Even a week later, the war rages on, with other celebs joining the fray and continuing to perpetuate the onslaught. Perhaps Ms. Swift did give her ok for Kanye to proclaim “ I made that bitch famous,” or perhaps she didn’t. It still doesn’t make it acceptable to drag her through the mud and make her walk on hot coals for the rest of her life. The joy people are taking in seeing someone with a flawless track record fall from grace is appalling. We no longer think about her talent, her music or her quiet philanthropy. Yet we dwell on her failed relationships and on a conversation recorded without consent (illegal in the state of California BTW,) that we have no right to be hearing at all.

When did we become a society whose personal value is based on the inferiority of others? When did someone else’s pain become a key source of our pleasure? Have we come to a place where we can’t accept culpability for our actions, and need to take down others to boost ourselves up?
I am quickly losing respect for politicians, celebrities and anyone else who needs to publicly bash others in a childish plea for attention.

As someone for whom I hold great respect recently said, “ When they go low, we go high.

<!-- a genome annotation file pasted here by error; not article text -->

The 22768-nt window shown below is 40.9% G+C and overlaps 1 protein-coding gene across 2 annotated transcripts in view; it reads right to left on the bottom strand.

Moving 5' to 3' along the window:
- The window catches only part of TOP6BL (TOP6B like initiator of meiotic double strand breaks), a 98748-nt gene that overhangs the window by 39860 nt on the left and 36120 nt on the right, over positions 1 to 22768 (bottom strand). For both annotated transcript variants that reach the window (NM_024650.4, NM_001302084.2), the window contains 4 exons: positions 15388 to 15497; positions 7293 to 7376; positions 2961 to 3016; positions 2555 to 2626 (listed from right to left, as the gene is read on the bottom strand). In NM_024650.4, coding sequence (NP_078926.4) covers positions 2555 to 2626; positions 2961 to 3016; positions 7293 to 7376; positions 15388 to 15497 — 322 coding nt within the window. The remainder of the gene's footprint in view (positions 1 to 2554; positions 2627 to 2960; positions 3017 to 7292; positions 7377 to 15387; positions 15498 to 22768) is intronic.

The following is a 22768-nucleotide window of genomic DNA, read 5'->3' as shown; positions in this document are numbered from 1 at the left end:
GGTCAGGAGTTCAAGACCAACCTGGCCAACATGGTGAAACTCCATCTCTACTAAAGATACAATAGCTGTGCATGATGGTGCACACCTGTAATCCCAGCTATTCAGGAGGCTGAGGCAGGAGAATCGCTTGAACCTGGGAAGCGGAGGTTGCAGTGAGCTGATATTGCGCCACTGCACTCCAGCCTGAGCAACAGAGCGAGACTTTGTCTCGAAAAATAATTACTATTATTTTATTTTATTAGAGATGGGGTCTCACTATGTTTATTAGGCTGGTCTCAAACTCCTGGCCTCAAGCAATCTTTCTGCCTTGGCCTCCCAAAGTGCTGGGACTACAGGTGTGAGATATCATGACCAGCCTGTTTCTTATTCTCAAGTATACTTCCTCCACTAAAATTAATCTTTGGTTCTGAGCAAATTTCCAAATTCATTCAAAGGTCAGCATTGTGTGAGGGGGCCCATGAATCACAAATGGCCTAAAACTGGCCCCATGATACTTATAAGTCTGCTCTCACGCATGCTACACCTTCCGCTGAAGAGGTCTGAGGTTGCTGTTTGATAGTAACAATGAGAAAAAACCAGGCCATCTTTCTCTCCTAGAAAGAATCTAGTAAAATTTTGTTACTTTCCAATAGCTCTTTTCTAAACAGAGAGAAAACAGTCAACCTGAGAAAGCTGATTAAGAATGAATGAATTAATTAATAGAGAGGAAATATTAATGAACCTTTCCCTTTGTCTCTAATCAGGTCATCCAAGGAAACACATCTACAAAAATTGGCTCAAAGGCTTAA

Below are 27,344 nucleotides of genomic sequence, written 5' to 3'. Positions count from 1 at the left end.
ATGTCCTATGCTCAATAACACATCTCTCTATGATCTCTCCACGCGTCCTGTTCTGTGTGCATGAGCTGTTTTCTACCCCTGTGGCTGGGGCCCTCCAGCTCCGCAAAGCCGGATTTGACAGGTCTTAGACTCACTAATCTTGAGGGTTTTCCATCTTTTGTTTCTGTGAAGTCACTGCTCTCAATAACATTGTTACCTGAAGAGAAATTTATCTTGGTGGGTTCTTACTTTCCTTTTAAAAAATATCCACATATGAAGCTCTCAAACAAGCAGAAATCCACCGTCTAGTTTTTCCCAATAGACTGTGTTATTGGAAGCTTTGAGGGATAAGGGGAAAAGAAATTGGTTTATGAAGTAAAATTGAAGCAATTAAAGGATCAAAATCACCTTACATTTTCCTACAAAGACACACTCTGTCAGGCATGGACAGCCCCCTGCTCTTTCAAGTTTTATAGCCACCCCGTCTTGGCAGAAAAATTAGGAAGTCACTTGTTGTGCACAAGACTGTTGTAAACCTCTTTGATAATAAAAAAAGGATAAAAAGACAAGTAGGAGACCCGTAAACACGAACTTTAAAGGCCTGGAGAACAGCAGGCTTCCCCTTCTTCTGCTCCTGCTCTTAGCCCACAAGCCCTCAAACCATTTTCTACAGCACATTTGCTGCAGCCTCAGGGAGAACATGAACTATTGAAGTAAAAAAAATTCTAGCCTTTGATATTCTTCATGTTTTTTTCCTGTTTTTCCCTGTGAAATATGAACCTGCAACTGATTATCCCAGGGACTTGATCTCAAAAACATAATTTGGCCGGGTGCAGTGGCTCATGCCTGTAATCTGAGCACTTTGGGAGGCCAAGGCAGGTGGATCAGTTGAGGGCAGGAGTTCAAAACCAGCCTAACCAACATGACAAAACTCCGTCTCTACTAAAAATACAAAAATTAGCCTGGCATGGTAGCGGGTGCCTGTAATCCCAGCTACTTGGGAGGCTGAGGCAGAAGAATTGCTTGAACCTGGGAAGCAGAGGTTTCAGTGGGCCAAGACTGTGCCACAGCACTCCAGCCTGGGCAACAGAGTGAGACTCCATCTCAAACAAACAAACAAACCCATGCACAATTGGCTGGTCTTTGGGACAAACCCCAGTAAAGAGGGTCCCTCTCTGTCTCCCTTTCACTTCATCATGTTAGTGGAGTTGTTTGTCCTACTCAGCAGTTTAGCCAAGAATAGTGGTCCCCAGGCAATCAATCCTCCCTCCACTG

Let’s take that advice to heart, and try to take the high road in our interactions for awhile and see how that goes. Who’s with me?

Photo: Glasshouse Images

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March 31, 2014

reading, tabloid, newspaper, gossip

This week, outraged magazine readers fought back and opted to unsubscribe from their favorite monthlies over a disagreement with the editor in chief’s choices.

First it was Vogue. People love to hate Kim Kardashian, and when Anna Wintour put her and fiancé Kanye West on the cover of this month’s issue, the backlash was strong and swift. Many readers began campaigns to cancel their subscriptions, citing that Ms. Kardashian had no right to earn the highly coveted spot. She is not a model, reached fame through a homemade porn video,and has displayed questionable fashion sense in the past. She is not only one of the most “disliked” people in the business, she is also one of the most talked about.
It is always mind boggling to me, that every time a website posts a story about Kim Kardashian, a plethora of people take the time to log in, and post a derogatory comment. First of all, websites measure click throughs and comments to gauge the popularity of a post. Each of those people clicked through, presumably read the article, and then logged in, often to tell the site that they don’t care about her and that they should stop featuring her. Those click throughs and comments all add up, and send the editor and cyber bean counters a very different message.

While we are here, let me ask you another question? When was the last time a model graced the cover of your favorite fashion bible?